skip navigation


Register for Latest Research

Stay Informed
Register with NCJRS to receive NCJRS's biweekly e-newsletter JUSTINFO and additional periodic emails from NCJRS and the NCJRS federal sponsors that highlight the latest research published or sponsored by the Office of Justice Programs.

NCJRS Abstract

The document referenced below is part of the NCJRS Virtual Library collection. To conduct further searches of the collection, visit the Virtual Library. See the Obtain Documents page for direction on how to access resources online, via mail, through interlibrary loans, or in a local library.


NCJ Number: 229476 Find in a Library
Title: Comparing the Ties That Bind Criminal Networks: Is Blood Thicker Than Water?
Journal: Security Journal  Volume:23  Issue:1  Dated:February 2010  Pages:52-74
Author(s): Ali Malm; Gisela Bichler; Stephanie Van De Walle
Date Published: February 2010
Page Count: 23
Document: HTML
Type: Report (Study/Research)
Format: Article
Language: English
Country: United States of America
Annotation: Rather then investigating networks formed exclusively through formal organizational ties, this study compared the structure of criminal networks formed by different types of ties (co-offending, kinship, formal organization membership and legitimate business or other noncriminal connections) using p*(exponential random graph) models.
Abstract: Structural analysis of illicit markets suggests that criminal enterprise is to some degree linked with legitimate enterprise, and that networks generally comprise groups and clusters of individuals with varying subgroup structural characteristics. The results of the current study indicate that kinship and formal organization networks are highly cohesive and have low fragmentation probabilities. Therefore, the results show that blood, both through kinship ties or the metaphoric blood that ties formal criminal organizations is thicker than the ties that bind co-offending groups. Policy implications for policing techniques are also discused. (Publisher Abstract)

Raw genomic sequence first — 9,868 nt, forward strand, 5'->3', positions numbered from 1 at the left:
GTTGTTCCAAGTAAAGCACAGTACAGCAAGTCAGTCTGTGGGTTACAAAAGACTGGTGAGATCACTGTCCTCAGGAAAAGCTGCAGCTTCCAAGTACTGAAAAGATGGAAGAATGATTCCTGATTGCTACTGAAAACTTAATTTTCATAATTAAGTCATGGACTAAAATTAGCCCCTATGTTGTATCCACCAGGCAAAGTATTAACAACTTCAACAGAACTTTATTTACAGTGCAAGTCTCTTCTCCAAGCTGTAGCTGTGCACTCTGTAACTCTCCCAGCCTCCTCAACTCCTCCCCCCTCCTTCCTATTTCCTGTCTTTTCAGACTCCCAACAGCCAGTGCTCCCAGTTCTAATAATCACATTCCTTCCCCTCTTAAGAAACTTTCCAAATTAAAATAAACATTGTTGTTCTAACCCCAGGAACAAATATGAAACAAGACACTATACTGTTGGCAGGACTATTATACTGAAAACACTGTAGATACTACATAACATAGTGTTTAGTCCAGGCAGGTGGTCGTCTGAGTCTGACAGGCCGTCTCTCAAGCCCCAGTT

Main Term(s): Criminology
Index Term(s): Organization studies; Organized crime; Organized crime investigation; Social cohesion; Social conditions; Social control; Social organization
To cite this abstract, use the following link:

*A link to the full-text document is provided whenever possible. For documents not available online, a link to the publisher's website is provided. Tell us how you use the NCJRS Library and Abstracts Database - send us your feedback.